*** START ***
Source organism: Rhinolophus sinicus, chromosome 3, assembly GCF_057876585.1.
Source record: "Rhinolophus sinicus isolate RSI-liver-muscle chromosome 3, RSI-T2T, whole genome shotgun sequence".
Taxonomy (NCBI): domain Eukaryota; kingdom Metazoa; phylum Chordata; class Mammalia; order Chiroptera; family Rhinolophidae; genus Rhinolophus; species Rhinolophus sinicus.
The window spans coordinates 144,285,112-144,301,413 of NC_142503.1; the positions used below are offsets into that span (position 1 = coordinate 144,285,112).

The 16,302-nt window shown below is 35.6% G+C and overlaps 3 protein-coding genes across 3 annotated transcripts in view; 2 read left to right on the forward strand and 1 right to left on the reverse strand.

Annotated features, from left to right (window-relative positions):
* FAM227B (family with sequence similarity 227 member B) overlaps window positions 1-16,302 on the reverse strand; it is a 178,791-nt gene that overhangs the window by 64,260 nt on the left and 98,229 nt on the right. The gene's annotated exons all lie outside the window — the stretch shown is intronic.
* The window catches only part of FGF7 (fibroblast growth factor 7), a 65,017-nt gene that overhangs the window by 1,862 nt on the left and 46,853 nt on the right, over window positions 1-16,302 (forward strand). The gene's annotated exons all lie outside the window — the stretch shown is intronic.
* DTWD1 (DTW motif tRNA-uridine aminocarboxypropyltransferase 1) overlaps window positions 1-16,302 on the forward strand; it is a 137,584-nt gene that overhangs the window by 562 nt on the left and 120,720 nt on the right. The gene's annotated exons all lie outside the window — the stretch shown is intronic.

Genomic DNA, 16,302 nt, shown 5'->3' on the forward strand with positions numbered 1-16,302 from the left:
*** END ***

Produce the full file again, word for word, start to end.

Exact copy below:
Source organism: Rhinolophus sinicus, chromosome 3, assembly GCF_057876585.1.
Source record: "Rhinolophus sinicus isolate RSI-liver-muscle chromosome 3, RSI-T2T, whole genome shotgun sequence".
Taxonomy (NCBI): domain Eukaryota; kingdom Metazoa; phylum Chordata; class Mammalia; order Chiroptera; family Rhinolophidae; genus Rhinolophus; species Rhinolophus sinicus.
The window spans coordinates 144,285,112-144,301,413 of NC_142503.1; the positions used below are offsets into that span (position 1 = coordinate 144,285,112).

The 16,302-nt window shown below is 35.6% G+C and overlaps 3 protein-coding genes across 3 annotated transcripts in view; 2 read left to right on the forward strand and 1 right to left on the reverse strand.

Annotated features, from left to right (window-relative positions):
* FAM227B (family with sequence similarity 227 member B) overlaps window positions 1-16,302 on the reverse strand; it is a 178,791-nt gene that overhangs the window by 64,260 nt on the left and 98,229 nt on the right. The gene's annotated exons all lie outside the window — the stretch shown is intronic.
* The window catches only part of FGF7 (fibroblast growth factor 7), a 65,017-nt gene that overhangs the window by 1,862 nt on the left and 46,853 nt on the right, over window positions 1-16,302 (forward strand). The gene's annotated exons all lie outside the window — the stretch shown is intronic.
* DTWD1 (DTW motif tRNA-uridine aminocarboxypropyltransferase 1) overlaps window positions 1-16,302 on the forward strand; it is a 137,584-nt gene that overhangs the window by 562 nt on the left and 120,720 nt on the right. The gene's annotated exons all lie outside the window — the stretch shown is intronic.

Genomic DNA, 16,302 nt, shown 5'->3' on the forward strand with positions numbered 1-16,302 from the left: